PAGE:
MetLife Heads for Record Gain as CEO Controls Fat TailZachary Tracer
For MetLife Inc., it’s what the insurer isn’t selling that’s helping this year’s record rally.
MetLife, the largest U.S. life insurer, is retreating from products such as variable annuities, where profits are tied to market fluctuations, after equity-market swings and low bond yields unnerved investors, contributing to a 30 percent stock slide in 2011. Steve Kandarian was named chief executive officer that year and revealed the strategy shift in 2012. The shares have jumped 56 percent since Dec. 31, headed for their best annual gain since the company went public in 2000.
MetLife is cutting “fat-tail risk,” Kandarian said in October, referring to vulnerability to extreme market swings. The company is scheduled to hold a conference call tomorrow to discuss its performance and 2014 outlook.
“We must accept risk to earn an appropriate return for our shareholders, but determining the type of risk is a critical management decision,” said Kandarian, 61. “Relative to a few years ago, we have been actively diversifying MetLife’s risk profile.”
U.S. life insurers underperformed most industries over the past decade after making market bets that should have been left to banks, McKinsey & Co. said in a report this year. Insurers are better suited to managing risks tied to life expectancies, according to the report.
“One of the main things that they’re trying to do is shift their business mix to higher returns and less volatile lines of business,” Jimmy Bhullar, an analyst at JPMorgan Chase & Co., said of MetLife in a phone interview. “Five years down the road, MetLife’s business mix will be a lot better.”
The strategy is part of an effort by Kandarian to increase return on equity to at least 12 percent by 2016, compared with about 11 percent last year. He’s highlighted that MetLife’s cost of equity capital, a metric that climbs with volatility, is higher than the profitability measure. He showed investors a presentation in May that displayed the gap between the figures.
“This slide is not necessarily a happy slide,” Kandarian said. “We’re working on both, trying to drive up the return on equity for MetLife and drive down the cost of equity capital.”
Kandarian is ending MetLife’s December practice of releasing per-share earnings guidance for the upcoming year at the annual presentation. Such projections have limited value given the sensitivity of results to capital markets, and the insurer will still discuss how much certain operations typically earn, the CEO said in October.
The insurer expects to sell about $11 billion in individual variable annuities this year, after raising prices and cutting benefits on the products, according to a projection that month. MetLife sold $17.7 billion of the retirement products in 2012, down from $28.4 billion the prior year.
MetLife is building sales outside the U.S. after acquiring American Life Insurance Co. from American International Group Inc. in 2010 and adding Chilean pension provider AFP Provida SA this year. Kandarian’s company announced in September a life-insurance joint venture in Vietnam.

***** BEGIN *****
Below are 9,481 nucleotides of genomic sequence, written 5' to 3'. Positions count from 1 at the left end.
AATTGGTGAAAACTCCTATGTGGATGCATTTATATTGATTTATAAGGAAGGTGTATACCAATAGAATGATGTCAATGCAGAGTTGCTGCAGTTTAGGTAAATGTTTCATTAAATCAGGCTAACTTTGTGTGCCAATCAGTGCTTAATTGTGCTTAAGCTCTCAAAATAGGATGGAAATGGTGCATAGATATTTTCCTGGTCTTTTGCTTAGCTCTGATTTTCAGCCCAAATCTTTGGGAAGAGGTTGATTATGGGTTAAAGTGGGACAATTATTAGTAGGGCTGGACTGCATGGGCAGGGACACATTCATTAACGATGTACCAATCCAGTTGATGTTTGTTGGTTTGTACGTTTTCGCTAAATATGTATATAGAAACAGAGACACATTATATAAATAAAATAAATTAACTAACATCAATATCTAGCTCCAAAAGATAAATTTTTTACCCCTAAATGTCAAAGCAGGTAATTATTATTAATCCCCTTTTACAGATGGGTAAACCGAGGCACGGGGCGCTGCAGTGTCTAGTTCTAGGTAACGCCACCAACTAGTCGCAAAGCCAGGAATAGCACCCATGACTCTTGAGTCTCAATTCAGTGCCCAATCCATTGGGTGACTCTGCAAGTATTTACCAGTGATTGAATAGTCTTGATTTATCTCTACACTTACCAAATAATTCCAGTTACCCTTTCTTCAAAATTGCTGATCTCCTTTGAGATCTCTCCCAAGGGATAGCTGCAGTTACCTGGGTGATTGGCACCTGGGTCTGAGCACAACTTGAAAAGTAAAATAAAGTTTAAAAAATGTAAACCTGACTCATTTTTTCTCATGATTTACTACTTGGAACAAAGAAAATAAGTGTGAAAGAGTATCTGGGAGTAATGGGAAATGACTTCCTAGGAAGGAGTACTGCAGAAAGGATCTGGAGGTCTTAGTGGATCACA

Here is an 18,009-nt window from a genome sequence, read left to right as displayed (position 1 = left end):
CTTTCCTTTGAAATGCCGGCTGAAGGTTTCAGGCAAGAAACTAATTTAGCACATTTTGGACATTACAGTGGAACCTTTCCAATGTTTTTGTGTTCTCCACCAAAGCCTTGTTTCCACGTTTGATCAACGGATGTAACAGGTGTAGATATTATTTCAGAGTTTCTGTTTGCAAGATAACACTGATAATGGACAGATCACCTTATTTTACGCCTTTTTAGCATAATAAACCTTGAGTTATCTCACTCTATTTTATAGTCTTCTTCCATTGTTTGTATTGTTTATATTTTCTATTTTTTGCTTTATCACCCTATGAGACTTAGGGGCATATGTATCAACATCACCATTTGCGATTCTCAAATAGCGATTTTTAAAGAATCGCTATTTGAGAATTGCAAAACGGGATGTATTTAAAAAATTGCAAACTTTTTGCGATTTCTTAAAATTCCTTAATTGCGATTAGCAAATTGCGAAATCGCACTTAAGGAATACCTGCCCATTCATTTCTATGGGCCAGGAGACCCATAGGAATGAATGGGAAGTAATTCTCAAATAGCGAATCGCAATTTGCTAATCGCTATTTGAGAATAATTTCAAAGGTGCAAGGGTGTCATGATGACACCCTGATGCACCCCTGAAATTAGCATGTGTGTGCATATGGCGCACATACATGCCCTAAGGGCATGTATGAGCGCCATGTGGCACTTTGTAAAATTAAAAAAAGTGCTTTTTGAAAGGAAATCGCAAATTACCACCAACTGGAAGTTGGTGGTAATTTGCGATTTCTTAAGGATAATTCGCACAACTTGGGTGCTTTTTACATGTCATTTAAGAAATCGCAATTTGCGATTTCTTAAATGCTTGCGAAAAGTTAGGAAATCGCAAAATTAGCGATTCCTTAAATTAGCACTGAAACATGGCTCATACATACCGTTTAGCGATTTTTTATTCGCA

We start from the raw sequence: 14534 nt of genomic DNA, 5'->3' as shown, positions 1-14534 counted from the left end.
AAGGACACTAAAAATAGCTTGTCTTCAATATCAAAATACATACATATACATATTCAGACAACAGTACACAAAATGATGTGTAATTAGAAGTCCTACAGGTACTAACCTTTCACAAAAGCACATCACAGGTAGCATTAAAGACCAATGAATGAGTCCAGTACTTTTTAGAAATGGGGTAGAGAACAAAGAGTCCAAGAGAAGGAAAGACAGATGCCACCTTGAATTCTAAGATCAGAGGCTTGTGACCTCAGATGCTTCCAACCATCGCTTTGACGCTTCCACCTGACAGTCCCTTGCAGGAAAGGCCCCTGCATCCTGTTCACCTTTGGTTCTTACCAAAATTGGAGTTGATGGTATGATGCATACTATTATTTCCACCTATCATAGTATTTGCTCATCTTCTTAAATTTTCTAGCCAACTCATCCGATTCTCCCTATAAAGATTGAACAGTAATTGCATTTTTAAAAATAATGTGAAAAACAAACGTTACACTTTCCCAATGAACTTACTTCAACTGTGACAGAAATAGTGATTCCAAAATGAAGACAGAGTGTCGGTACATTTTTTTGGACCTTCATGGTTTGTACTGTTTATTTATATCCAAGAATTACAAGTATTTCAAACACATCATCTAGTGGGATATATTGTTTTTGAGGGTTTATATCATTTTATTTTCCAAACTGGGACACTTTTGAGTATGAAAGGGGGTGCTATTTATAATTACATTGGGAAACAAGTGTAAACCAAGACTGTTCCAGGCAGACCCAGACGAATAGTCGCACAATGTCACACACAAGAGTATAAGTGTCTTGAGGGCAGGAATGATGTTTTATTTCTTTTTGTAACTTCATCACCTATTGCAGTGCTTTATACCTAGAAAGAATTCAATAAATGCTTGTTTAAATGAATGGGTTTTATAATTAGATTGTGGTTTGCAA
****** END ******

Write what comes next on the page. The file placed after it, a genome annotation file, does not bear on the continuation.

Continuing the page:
MetLife set a target of earning at least 20 percent of operating profit from emerging markets by 2016, compared with 14 percent in 2012. It is working to expand in group benefits and protection products while cutting costs, mainly in the U.S.
The Standard & Poor’s 500 Insurance Index is one of the four worst performers among 24 S&P 500 industry groups over the past decade. Every stock on the 21-company measure has gained in 2013, led by Genworth Financial Inc., which doubled through yesterday. Prudential Financial Inc., the No. 2 U.S. life insurer, gained 67 percent.
“They’re all riding the same wave,” Randy Binner, an analyst at FBR Capital Markets, said by phone. “A better stock market and higher interest rates.”
MetLife is “outperforming our peers,” said John Calagna, a spokesman for the insurer, who said the best basis of comparison includes global competitors like France’s Axa SA and The Hague-based Aegon NV, which each advanced less than 40 percent this year though yesterday.
Uncertainty over the prospect for stock repurchases may pressure MetLife shares, according to Eric Berg, an analyst at RBC Capital Markets. He cut his price target last month by $5 to $55 and rates the shares the equivalent of neutral. Regulators are reviewing whether to label MetLife a systemically important financial institution, a designation that could lead to tighter capital requirements.
“There may be no share repurchases next year as Met sorts through what being a SIFI will mean,” Berg said by phone. “My concern is that they will have a further buildup of excess capital.”
Lincoln National Corp. is among U.S. insurers that gained more than MetLife this year in New York trading. The Radnor, Pennsylvania-based company almost doubled since Dec. 31 by yesterday as it expanded variable-annuity sales.
Results at Lincoln, the No. 2 seller of the retirement products this year, are closely linked to rising stocks and higher rates. CEO Dennis Glass said today he’s seeking to diversify the company’s sources of earnings by adding more risks tied to lifespans to reduce volatility.
“In a rising market, derisking would actually be a headwind in terms of performance,” said Bhullar, who has a neutral rating on Lincoln and outperform for MetLife. “If market trends deteriorate, it should help the performance.”